Following the release of the IPART report this week, Expert Review Panel has issued directives to the Australian government on the Clean Energy Finance Corporation (CEFC). The CEFC will finance Australia’s clean energy in order to address the barriers currently inhibiting investment.
Expected to commence operations next July, the AUD$10 billion CEFC has been set up to provide funding to a broad range of renewable projects, with a focus on large-scale projects. Smaller projects would need to turn to third-parties for financing. However, the CEFC requires that all projects are co-financed alongside private sector investments as well as the CEFC.
This could also cover hybrid projects as well as supporting infrastructure. Investment in projects to create renewable energy certificates are also a priority. Eligible projects will be required to achieve an emissions intensity of 50% or lower than the electricity grid average – 0.415 tonnes of CO2 per megawatt hour of electricity.
“The AUD$10 billion Clean Energy Finance Corporation will supercharge solar investment”, said AuSES chief executive, John Grimes.
“AuSES supports the stated objective of the CEFC – to apply capital through a commercial filter to facilitate increased flows of finance into the clean energy sector thus preparing and positioning the Australian economy and industry for a cleaner energy future.
“The government has an important role to play in leveraging private sector investment. As the report notes, the transformation to a clean energy future will require substantial capital which the private sector alone may not be able to provide.”
However, Climate Spectator has found a couple of holes in the report. It states that the CEFC should be financing on a project-by-project basis. And equally, the publication states that funding should be provided through up-front commitments.
This is all relative, admits the publication. Essentially, as the CEFC will not be implemented until next summer, this will not provide it with enough time to prove to be a worthwhile investment by the time of the next election. Polls in Australia suggest that the current coalition government will lose the election, allowing for the current opposition leader Tony Abbott to abolish the CEFC.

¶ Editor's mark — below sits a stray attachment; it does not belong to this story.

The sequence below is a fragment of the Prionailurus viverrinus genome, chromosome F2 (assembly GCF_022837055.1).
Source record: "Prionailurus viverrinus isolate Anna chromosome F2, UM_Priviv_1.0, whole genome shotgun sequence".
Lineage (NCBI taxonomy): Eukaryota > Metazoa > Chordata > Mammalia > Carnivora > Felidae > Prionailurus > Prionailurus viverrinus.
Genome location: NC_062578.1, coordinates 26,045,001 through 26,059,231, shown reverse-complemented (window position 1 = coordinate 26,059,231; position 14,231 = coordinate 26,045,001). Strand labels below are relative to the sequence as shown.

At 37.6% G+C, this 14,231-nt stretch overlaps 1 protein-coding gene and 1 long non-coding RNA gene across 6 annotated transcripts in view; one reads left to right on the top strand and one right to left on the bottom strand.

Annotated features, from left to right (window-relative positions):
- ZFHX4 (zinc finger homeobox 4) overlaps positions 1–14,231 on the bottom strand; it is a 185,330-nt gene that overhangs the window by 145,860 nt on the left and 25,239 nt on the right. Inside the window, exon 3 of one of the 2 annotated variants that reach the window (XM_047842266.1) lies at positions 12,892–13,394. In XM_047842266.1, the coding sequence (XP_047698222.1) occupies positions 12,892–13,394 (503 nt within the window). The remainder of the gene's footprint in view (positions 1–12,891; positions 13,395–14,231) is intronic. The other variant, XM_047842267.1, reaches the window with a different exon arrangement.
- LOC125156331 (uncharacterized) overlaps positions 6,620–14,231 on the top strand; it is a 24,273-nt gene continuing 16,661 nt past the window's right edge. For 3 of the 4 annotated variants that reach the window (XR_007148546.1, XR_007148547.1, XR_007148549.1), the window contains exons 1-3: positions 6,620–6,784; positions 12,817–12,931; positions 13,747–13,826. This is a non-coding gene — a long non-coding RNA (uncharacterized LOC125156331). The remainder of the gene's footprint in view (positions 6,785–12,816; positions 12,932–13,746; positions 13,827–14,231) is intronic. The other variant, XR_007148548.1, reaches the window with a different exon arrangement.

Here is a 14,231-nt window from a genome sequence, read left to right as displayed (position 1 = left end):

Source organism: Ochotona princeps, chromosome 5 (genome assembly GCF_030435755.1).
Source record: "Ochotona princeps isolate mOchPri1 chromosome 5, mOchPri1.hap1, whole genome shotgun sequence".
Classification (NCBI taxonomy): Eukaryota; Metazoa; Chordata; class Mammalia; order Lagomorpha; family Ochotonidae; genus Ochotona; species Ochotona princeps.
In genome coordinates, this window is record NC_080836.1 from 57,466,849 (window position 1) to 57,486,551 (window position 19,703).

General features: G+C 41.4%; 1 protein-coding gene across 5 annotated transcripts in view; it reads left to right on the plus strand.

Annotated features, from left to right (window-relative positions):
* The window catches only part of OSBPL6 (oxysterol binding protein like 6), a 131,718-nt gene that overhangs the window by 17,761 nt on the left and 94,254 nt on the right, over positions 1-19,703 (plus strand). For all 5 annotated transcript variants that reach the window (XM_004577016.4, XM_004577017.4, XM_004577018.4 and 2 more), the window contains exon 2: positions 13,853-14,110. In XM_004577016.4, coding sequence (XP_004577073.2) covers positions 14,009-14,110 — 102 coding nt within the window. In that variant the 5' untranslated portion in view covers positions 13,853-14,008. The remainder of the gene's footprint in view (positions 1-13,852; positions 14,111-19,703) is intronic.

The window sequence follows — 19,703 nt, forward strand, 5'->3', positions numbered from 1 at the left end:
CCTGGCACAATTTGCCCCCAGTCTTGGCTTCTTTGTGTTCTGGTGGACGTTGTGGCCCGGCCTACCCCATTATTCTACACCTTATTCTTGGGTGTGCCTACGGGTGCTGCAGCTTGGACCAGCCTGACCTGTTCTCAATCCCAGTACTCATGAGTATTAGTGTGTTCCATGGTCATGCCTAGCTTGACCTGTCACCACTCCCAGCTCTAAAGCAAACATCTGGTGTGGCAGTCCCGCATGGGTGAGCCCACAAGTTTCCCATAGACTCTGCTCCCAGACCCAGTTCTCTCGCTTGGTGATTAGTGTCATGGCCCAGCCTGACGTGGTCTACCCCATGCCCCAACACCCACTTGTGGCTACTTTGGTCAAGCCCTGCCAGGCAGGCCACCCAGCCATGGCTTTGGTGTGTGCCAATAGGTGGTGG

AuSES remains hopeful, “Together with the new leader of the Australian Greens, Senator Christine Milne, Bob Brown made a major contribution to the development of the legislative package that will supercharge solar in Australia – the 20% Renewable Energy Target, carbon pricing, the AUD$10 billion Clean Energy Finance Corporation and the AUD$3.2 billion Australian Renewable Energy Agency. AuSES looks forward to working with Senator Milne in her new capacity.”
Yesterday, PV-Tech reported that Australian Energy Minister Chris Hartcher is calling for an end to the yet to be implemented Renewable Energy Target (RET) because it could cause increases to energy bills. However, the IPART report and AuSES both attain that inadequate infrastructure maintenance is the primary cause for the augmentation in electricity prices. The not-for-profit organisation AuSES claims AUD$100 billion is required to make the necessary maintenance.
Grimes states: “The Energy Market Regulator says 94% of the price rises are down to this single fact. It is dishonest to blame solar and other renewables for this shameful situation.
“The price on carbon is designed to encourage polluting generators to look at smarter, cleaner, more sustainable ways to provide electricity, because they have demonstrated they are not going to change without a financial penalty.”